- LinkedIn. This site is synonymous with networking and, it’s great for companies that are business-centric, such as business and life coaches, resume writers, and commercial lenders. Like Google+, LinkedIn allows you to write blog posts that are tailored to your target audience. This platform is idea for B2B, but won’t be useful to some industries, like retailers.
- Pinterest. This site, as many people know, is dominated by women, as men only makeup about 13 percent of its user base. The majority of its female users are professional, have advanced degrees, and are very into crafts, recipes, and many other DIY projects. Like Instagram, this is a highly visual network.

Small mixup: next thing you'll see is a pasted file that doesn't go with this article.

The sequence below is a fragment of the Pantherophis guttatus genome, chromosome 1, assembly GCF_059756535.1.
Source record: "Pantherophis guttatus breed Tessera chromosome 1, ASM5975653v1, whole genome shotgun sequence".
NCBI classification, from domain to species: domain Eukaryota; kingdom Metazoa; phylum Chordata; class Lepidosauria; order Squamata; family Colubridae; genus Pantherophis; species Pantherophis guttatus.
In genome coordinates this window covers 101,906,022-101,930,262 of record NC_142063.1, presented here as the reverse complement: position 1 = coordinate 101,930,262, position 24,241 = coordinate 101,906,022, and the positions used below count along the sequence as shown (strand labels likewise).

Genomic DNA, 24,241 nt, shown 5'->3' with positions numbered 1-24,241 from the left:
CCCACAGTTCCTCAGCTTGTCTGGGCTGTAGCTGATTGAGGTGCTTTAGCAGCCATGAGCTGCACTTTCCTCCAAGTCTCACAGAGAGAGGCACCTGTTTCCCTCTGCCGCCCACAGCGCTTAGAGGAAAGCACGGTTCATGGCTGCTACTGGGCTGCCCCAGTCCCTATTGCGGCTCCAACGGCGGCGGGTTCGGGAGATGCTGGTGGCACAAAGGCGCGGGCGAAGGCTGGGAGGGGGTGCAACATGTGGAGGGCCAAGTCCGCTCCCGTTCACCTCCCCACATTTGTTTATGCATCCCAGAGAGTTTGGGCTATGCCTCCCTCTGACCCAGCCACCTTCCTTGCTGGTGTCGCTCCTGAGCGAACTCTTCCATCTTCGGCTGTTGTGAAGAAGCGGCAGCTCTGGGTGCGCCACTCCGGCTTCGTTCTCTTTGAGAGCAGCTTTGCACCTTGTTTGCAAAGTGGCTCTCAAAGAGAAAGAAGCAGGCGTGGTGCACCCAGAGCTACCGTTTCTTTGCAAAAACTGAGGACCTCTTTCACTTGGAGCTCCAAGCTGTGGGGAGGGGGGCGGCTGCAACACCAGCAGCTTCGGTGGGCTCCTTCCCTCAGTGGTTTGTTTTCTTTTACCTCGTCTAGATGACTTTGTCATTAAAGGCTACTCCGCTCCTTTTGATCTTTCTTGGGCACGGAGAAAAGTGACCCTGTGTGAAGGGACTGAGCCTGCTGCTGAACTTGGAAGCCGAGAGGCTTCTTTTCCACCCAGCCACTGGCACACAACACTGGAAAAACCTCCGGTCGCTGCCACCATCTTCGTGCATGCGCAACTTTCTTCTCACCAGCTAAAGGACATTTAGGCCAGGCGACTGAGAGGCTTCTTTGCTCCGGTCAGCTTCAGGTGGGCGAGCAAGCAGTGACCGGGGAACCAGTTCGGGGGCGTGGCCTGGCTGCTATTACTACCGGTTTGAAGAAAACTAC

- Yelp. This can be a great resource if you encourage patrons to leave reviews. Yelp also has some largely unknown benefits for businesses, which include being able to remove competitors’ ads on your company page, publish enhanced slide shows, and upload profile videos.
As you can see, there are some social sites which fit nicely into your marketing and others that aren’t a good match at all. When you begin to market through social, do it right. Fill out your profiles completely, stay active, interact, and do so consistently.